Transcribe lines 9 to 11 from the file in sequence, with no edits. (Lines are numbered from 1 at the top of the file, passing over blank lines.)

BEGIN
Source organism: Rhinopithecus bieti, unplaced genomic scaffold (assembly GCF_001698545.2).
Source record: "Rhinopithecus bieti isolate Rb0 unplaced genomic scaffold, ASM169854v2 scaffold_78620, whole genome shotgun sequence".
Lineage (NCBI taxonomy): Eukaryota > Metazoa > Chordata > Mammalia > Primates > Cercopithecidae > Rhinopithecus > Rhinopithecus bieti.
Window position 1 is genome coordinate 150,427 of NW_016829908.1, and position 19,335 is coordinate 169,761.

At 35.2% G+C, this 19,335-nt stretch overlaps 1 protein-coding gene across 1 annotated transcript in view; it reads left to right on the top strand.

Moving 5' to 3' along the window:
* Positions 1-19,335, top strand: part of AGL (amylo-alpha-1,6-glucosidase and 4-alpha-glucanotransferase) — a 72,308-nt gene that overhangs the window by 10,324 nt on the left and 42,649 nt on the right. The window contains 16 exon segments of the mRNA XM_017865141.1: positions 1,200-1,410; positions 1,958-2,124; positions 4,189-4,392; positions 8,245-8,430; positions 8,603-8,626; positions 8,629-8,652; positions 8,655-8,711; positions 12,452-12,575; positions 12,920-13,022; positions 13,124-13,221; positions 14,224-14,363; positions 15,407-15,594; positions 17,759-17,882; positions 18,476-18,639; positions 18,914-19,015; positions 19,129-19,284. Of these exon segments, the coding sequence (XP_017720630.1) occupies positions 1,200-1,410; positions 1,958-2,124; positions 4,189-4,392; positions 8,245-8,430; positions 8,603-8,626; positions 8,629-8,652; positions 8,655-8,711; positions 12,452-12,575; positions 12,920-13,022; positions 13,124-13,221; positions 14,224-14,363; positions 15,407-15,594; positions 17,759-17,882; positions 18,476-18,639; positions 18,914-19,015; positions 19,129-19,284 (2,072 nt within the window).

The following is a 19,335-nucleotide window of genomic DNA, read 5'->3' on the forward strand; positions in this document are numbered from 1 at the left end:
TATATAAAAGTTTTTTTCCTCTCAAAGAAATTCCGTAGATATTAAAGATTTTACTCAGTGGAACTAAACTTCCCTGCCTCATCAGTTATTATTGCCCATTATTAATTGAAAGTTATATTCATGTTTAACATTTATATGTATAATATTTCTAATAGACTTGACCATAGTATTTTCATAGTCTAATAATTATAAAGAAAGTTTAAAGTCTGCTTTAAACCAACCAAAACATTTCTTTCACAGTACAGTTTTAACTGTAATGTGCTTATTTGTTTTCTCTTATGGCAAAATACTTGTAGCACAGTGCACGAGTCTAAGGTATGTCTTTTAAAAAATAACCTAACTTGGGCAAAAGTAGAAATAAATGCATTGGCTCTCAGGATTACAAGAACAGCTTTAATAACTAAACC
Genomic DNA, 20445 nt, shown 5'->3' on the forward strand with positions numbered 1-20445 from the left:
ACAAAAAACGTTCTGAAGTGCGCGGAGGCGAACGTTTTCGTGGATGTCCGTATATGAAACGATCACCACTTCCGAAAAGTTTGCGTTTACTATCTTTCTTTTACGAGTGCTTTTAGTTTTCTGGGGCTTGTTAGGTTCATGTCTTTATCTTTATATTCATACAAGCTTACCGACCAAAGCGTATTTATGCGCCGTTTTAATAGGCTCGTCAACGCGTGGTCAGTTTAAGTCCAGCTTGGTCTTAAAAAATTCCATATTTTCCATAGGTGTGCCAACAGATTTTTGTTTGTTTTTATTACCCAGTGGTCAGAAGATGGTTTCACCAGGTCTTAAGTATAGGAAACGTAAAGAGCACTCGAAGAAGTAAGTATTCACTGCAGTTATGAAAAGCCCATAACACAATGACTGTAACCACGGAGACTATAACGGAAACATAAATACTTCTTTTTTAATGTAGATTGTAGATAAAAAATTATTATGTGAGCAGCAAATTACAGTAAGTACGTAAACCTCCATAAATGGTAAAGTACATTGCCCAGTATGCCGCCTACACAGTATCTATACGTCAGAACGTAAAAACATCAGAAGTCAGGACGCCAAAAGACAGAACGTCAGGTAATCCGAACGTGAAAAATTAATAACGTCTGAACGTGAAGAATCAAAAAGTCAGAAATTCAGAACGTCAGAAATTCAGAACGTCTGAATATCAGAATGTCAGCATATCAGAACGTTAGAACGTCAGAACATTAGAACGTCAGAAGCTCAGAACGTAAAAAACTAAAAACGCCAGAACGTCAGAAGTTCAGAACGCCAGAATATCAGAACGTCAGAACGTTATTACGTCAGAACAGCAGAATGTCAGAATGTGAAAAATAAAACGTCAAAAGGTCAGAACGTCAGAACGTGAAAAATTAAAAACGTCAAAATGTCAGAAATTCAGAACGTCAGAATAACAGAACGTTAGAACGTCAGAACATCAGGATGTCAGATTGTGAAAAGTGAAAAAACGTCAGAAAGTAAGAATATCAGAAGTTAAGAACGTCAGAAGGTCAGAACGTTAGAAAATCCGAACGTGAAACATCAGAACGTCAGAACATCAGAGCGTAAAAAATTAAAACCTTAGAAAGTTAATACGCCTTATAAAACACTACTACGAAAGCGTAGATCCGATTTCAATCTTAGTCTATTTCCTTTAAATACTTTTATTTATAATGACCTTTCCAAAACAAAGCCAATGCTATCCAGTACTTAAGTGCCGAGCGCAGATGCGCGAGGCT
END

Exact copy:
TATATAAAAGTTTTTTTCCTCTCAAAGAAATTCCGTAGATATTAAAGATTTTACTCAGTGGAACTAAACTTCCCTGCCTCATCAGTTATTATTGCCCATTATTAATTGAAAGTTATATTCATGTTTAACATTTATATGTATAATATTTCTAATAGACTTGACCATAGTATTTTCATAGTCTAATAATTATAAAGAAAGTTTAAAGTCTGCTTTAAACCAACCAAAACATTTCTTTCACAGTACAGTTTTAACTGTAATGTGCTTATTTGTTTTCTCTTATGGCAAAATACTTGTAGCACAGTGCACGAGTCTAAGGTATGTCTTTTAAAAAATAACCTAACTTGGGCAAAAGTAGAAATAAATGCATTGGCTCTCAGGATTACAAGAACAGCTTTAATAACTAAACC
Genomic DNA, 20445 nt, shown 5'->3' on the forward strand with positions numbered 1-20445 from the left:
ACAAAAAACGTTCTGAAGTGCGCGGAGGCGAACGTTTTCGTGGATGTCCGTATATGAAACGATCACCACTTCCGAAAAGTTTGCGTTTACTATCTTTCTTTTACGAGTGCTTTTAGTTTTCTGGGGCTTGTTAGGTTCATGTCTTTATCTTTATATTCATACAAGCTTACCGACCAAAGCGTATTTATGCGCCGTTTTAATAGGCTCGTCAACGCGTGGTCAGTTTAAGTCCAGCTTGGTCTTAAAAAATTCCATATTTTCCATAGGTGTGCCAACAGATTTTTGTTTGTTTTTATTACCCAGTGGTCAGAAGATGGTTTCACCAGGTCTTAAGTATAGGAAACGTAAAGAGCACTCGAAGAAGTAAGTATTCACTGCAGTTATGAAAAGCCCATAACACAATGACTGTAACCACGGAGACTATAACGGAAACATAAATACTTCTTTTTTAATGTAGATTGTAGATAAAAAATTATTATGTGAGCAGCAAATTACAGTAAGTACGTAAACCTCCATAAATGGTAAAGTACATTGCCCAGTATGCCGCCTACACAGTATCTATACGTCAGAACGTAAAAACATCAGAAGTCAGGACGCCAAAAGACAGAACGTCAGGTAATCCGAACGTGAAAAATTAATAACGTCTGAACGTGAAGAATCAAAAAGTCAGAAATTCAGAACGTCAGAAATTCAGAACGTCTGAATATCAGAATGTCAGCATATCAGAACGTTAGAACGTCAGAACATTAGAACGTCAGAAGCTCAGAACGTAAAAAACTAAAAACGCCAGAACGTCAGAAGTTCAGAACGCCAGAATATCAGAACGTCAGAACGTTATTACGTCAGAACAGCAGAATGTCAGAATGTGAAAAATAAAACGTCAAAAGGTCAGAACGTCAGAACGTGAAAAATTAAAAACGTCAAAATGTCAGAAATTCAGAACGTCAGAATAACAGAACGTTAGAACGTCAGAACATCAGGATGTCAGATTGTGAAAAGTGAAAAAACGTCAGAAAGTAAGAATATCAGAAGTTAAGAACGTCAGAAGGTCAGAACGTTAGAAAATCCGAACGTGAAACATCAGAACGTCAGAACATCAGAGCGTAAAAAATTAAAACCTTAGAAAGTTAATACGCCTTATAAAACACTACTACGAAAGCGTAGATCCGATTTCAATCTTAGTCTATTTCCTTTAAATACTTTTATTTATAATGACCTTTCCAAAACAAAGCCAATGCTATCCAGTACTTAAGTGCCGAGCGCAGATGCGCGAGGCT